NOTE: I apologize in advance to those of you thought this post was good at the beginning, but then went too far.
QUOTE OF THE DAY: "If you ask me, Pedro Martinez's jheri curl takes me back to a time and place where I'm not sure I want to be, where people wore things like leisure suits, and platform shoes with goldfish in them." -Michael Wilbon, on PTI. But that's nothing compared to this, as the Red Sox have apparently traded the Unfrozen Caveman Lawyer and replaced him in center field with Jim Caviezel:
UP WITH WILCO: One of my favorite bands, Wilco, will release a new album, "A Ghost is Born," on June 8. As their previous record, "Yankee Hotel Foxtrot," would have to go very, very high on any list of the best albums of this decade (#1, as a matter of fact, on mine), to call the new one long-awaited would be quite the understatement. Can't f'n wait...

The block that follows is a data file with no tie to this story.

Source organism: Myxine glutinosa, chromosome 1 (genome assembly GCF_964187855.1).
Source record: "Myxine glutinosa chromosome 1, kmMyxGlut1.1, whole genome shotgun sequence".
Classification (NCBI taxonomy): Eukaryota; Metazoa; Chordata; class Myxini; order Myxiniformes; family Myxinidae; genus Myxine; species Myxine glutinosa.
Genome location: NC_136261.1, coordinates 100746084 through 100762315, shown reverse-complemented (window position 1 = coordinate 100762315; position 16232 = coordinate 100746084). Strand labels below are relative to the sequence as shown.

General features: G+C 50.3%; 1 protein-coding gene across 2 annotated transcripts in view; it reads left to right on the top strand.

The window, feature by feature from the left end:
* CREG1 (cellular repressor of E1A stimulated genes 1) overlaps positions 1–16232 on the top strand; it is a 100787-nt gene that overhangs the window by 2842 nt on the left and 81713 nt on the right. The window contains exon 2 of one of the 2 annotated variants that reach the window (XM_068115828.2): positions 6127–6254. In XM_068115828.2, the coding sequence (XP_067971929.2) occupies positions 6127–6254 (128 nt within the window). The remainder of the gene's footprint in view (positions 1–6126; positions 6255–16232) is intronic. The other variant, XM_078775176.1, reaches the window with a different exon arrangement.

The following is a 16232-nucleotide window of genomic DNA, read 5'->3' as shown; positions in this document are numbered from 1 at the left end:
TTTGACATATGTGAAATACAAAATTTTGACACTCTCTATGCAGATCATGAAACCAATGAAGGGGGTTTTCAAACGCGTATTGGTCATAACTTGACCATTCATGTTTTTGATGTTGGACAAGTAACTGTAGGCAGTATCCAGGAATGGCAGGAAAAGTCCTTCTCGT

PETE ROSE HITS ROCK BOTTOM: If Pete Rose's chances of getting into the Baseball Hall of Fame looked bad after his insincere and incomplete "confession," it now appears the door is about to be slammed shut, as the New York Times reports today that Rose has agreed to appear at WWE's Wrestlemania XX later this month- at which time he will be inducted into WWE's Hall of Fame.
This is one of those situations where it's hard to tell whether Rose is being sullied by being in business with Vince McMahon, or vice versa. Rose's only previous wrestling experience consists of a few embarrassing appearances in which he has, among other gimmicks, dressed up as the San Diego Chicken and been assaulted by wrestler Kane, who is known as "The Big Red Machine" (get it?); Kane will "present" Rose at the induction. How this brief experience makes Pete worthy of wrestling's Hall of Fame is an open question; Rose can't get reinstated into the sport in which he's the all-time hits leader, but at least he's welcome to be enshrined by a fake sport which he never actually played.